ALRTA, NFF and COSBOA have also jointly called for clear advice about the effect of the 2016 Order to be provided without delay by the Road Safety Remuneration Tribunal or Fair Work Ombudsman.

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Comments

  1. Ron Shaw, 16/03/2016

    Perhaps I’m only getting one side of the story here, but it seems mindbogglingly anti-competitive to regulate the minimum charge of owner/driver cattle freighters!!
    “Who” is this piece of rubbish regulation supposed to be protecting?
    I thought the strength and stability of our economy is supposed to be built on competition, that competition kept prices in check.
    This regulation would appear to be anti-competitive. This type of “price fixing definitely will not be helping the smaller cattle producer that sends a few body truck loads to the works/sales each season.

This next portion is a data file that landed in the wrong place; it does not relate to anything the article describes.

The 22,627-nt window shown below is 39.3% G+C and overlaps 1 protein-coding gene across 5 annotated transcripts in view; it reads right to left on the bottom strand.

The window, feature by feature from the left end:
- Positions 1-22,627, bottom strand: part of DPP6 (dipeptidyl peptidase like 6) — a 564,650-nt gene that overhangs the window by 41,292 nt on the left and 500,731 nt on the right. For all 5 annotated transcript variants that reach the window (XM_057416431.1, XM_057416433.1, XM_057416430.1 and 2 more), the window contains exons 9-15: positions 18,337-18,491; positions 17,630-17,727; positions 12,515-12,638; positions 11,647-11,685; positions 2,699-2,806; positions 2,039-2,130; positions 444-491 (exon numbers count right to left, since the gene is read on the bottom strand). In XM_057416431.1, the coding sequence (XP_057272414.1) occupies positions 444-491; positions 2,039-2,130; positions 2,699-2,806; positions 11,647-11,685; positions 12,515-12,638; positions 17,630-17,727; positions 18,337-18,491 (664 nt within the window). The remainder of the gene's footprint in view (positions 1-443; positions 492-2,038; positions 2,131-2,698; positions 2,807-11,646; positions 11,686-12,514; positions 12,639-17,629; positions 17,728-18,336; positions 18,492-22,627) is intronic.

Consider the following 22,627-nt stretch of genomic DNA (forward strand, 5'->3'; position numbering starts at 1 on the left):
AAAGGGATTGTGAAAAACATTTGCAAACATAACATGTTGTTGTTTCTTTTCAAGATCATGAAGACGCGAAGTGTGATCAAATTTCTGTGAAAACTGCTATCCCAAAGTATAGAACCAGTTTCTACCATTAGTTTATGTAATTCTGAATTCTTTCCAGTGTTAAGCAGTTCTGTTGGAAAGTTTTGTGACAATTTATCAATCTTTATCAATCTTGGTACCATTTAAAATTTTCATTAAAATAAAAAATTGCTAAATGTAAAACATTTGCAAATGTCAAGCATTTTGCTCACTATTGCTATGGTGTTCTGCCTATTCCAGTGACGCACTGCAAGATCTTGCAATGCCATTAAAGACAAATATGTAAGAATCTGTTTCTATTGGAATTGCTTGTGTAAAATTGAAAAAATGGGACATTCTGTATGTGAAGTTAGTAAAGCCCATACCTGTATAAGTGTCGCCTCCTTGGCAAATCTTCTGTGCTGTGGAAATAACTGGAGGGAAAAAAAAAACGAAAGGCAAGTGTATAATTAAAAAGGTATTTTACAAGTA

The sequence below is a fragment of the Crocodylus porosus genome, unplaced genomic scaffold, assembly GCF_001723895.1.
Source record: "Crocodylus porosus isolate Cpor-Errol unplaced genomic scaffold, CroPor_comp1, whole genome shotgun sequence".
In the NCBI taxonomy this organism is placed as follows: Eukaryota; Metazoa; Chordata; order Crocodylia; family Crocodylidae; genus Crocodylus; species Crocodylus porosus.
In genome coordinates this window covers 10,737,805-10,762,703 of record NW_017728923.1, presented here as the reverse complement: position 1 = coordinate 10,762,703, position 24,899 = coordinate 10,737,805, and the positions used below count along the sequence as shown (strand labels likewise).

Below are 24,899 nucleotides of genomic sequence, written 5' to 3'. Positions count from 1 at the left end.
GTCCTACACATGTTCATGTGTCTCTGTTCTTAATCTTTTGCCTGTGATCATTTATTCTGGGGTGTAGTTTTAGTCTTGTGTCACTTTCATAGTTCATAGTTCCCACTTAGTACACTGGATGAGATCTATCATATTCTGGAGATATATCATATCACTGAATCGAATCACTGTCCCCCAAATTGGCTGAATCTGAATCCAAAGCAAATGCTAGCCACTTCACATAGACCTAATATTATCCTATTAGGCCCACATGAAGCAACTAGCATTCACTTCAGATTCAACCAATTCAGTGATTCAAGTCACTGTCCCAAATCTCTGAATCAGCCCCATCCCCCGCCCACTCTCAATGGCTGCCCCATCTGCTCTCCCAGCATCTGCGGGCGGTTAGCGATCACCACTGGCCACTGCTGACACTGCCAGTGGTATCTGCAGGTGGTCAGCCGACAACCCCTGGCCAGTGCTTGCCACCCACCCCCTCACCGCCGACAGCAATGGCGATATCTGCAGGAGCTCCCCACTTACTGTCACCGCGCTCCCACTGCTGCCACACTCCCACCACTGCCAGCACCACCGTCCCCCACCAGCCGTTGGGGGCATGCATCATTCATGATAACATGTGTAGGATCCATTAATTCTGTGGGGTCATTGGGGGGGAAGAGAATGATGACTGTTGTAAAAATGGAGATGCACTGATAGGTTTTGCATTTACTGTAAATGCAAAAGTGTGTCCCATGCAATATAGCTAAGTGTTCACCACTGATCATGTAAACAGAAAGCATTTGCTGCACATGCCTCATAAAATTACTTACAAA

What does Barnaby Joyce think of this regulation? Did he fight against it or was he asleep at the wheel!?!

  2. Alan Smith, 15/03/2016

    I wonder if the Tribunal or those proposing this regulated pricing have given much thought to how they intend to enforce it in practise?

  3. Mark Bryant, 14/03/2016

    Surely this is unconstitutional. This is a prime example of price fixing. How can one sector of an industry be forced to adopt a minimum rate and competitors in the same industry competing for the same work are not restricted? Who has the ear of this Tribunal? the large operators? The Federal Minister for Transport should look very hard at this Regulation. These government quangos should be called to heel. The NTC has over the years reeked havoc on the transport industry with many of its decisions which have been rubber stamped by State and Federal ministers without any real thought of the repercussions The RSRT should be made to front a Parliamentary inquiry to explain this absurdity and justify its very existence.